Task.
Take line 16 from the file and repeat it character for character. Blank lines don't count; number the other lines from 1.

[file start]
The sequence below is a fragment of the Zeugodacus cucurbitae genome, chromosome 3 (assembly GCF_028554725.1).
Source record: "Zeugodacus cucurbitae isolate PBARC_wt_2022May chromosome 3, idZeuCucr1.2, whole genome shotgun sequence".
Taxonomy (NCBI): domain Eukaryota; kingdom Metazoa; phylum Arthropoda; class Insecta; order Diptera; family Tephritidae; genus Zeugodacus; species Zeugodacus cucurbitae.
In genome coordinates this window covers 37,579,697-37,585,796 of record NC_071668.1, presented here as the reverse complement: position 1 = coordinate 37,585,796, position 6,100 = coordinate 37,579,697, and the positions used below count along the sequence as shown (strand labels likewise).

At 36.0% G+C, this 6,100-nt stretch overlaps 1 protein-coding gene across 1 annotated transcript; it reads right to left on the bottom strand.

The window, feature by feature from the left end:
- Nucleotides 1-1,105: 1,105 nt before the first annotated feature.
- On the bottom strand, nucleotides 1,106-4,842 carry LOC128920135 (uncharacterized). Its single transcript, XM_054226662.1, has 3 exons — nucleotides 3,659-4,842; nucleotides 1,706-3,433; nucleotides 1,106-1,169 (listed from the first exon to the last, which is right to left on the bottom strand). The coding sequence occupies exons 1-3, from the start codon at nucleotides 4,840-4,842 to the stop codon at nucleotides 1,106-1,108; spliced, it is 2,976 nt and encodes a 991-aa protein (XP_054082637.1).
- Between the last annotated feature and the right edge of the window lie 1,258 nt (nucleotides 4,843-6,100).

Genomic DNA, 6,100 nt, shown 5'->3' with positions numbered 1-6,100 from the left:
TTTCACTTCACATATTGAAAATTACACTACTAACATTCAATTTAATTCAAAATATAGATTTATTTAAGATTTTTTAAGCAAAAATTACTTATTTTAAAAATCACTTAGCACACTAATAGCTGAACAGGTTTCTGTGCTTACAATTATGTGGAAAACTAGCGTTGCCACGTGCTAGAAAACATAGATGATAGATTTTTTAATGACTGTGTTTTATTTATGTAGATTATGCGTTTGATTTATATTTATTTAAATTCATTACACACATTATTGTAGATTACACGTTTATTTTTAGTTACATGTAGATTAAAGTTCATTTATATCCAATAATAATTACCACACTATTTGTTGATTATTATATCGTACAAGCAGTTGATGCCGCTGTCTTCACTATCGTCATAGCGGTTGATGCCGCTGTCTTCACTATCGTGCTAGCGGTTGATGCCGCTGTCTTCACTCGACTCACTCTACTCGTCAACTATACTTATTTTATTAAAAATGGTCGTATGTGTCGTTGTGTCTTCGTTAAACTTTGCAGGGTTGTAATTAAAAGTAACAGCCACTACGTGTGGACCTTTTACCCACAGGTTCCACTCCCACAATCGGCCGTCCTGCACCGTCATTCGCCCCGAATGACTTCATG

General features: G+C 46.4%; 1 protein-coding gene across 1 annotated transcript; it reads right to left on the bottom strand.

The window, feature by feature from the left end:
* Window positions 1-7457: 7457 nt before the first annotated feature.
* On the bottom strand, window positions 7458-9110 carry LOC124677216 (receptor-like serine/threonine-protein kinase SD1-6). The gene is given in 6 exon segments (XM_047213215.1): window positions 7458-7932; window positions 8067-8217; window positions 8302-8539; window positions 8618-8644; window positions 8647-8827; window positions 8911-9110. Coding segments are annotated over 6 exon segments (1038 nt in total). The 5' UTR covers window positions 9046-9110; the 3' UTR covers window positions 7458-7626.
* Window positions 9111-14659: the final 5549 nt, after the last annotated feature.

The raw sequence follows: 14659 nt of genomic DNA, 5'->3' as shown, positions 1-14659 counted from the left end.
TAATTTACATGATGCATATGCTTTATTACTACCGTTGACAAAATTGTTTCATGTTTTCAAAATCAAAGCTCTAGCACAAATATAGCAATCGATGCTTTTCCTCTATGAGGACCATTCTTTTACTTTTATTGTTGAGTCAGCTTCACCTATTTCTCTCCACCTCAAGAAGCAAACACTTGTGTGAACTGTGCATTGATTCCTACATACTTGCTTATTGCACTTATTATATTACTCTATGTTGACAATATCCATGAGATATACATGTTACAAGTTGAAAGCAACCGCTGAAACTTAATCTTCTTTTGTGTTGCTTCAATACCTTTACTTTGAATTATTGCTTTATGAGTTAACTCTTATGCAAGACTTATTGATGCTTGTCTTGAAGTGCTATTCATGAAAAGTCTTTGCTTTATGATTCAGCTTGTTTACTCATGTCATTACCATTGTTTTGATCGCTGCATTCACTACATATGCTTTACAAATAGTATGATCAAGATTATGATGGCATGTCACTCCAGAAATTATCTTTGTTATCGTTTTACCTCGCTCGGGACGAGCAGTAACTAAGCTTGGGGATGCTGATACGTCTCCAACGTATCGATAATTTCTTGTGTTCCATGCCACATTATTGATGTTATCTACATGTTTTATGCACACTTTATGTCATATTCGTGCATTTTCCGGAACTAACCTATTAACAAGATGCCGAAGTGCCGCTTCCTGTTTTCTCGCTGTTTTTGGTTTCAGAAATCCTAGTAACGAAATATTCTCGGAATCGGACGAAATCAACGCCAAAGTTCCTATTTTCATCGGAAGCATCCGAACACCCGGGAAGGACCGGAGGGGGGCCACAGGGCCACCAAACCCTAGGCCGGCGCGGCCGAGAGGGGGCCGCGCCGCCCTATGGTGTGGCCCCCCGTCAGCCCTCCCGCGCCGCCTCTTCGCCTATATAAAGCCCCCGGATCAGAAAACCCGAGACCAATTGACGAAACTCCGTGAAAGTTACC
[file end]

* Window positions 9111-14659: the final 5549 nt, after the last annotated feature.